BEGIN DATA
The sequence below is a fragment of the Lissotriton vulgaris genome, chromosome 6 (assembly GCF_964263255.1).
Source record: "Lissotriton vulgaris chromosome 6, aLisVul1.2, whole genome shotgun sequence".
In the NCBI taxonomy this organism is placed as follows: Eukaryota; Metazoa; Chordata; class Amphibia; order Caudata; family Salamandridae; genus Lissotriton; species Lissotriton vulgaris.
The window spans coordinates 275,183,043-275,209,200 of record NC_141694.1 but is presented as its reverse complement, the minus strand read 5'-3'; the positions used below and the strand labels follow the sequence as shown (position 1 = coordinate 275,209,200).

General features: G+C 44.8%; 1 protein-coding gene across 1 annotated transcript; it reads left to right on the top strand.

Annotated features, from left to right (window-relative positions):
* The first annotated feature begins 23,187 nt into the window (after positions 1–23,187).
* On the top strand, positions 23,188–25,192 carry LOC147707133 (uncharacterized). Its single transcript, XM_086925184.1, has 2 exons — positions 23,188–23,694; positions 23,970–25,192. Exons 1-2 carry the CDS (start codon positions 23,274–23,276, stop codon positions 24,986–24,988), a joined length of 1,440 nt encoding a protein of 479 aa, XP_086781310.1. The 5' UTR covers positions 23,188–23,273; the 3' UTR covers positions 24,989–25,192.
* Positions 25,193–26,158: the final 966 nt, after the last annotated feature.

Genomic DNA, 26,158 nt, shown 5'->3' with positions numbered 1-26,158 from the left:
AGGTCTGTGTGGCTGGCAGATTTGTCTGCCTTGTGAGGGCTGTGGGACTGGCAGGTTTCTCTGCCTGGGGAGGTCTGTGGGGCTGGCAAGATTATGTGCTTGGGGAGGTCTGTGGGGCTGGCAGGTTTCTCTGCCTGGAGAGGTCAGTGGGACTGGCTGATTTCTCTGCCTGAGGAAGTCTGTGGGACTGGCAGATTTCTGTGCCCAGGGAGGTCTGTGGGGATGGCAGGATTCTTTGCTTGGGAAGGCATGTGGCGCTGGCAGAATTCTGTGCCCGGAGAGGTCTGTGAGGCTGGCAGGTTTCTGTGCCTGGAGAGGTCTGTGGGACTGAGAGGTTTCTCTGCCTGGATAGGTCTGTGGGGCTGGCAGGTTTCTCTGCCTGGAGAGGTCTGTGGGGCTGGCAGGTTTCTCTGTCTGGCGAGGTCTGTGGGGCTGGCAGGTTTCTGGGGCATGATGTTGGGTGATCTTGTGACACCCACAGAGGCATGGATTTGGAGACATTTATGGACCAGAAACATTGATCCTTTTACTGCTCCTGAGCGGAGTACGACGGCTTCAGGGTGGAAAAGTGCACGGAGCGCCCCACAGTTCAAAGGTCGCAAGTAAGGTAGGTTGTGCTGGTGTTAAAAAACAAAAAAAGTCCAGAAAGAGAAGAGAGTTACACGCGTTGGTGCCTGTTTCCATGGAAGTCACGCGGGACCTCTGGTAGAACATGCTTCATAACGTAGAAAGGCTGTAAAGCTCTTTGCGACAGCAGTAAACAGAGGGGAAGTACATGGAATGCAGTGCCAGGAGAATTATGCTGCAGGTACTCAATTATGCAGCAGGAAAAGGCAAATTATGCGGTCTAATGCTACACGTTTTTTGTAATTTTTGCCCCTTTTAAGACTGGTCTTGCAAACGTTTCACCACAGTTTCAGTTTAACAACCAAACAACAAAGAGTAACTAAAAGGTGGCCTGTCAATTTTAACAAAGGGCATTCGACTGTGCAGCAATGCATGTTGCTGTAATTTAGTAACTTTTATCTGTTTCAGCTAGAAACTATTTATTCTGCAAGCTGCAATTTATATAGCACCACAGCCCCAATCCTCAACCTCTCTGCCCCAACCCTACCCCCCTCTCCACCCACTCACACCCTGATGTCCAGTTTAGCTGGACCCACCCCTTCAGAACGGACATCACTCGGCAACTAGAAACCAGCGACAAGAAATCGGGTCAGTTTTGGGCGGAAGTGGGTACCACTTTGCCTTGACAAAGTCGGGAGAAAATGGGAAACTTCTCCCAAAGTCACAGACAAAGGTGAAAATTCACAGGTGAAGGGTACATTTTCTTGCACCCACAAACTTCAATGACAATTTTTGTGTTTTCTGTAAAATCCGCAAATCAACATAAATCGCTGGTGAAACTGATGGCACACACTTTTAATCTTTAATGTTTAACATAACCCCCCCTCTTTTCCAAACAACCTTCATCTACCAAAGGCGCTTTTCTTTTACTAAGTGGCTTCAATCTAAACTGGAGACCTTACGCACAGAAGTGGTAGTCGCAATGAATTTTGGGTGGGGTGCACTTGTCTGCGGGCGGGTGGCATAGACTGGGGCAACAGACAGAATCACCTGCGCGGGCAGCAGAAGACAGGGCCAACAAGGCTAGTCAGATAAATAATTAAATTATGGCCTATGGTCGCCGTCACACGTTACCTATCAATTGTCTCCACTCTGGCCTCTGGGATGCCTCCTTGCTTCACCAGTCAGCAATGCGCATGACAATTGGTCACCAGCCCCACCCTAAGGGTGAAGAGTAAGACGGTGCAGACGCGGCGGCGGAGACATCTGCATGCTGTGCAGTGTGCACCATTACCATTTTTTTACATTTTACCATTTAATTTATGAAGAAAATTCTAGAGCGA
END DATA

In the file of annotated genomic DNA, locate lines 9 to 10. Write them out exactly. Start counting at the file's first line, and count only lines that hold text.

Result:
* Positions 25,193–26,158: the final 966 nt, after the last annotated feature.

Genomic DNA, 26,158 nt, shown 5'->3' with positions numbered 1-26,158 from the left: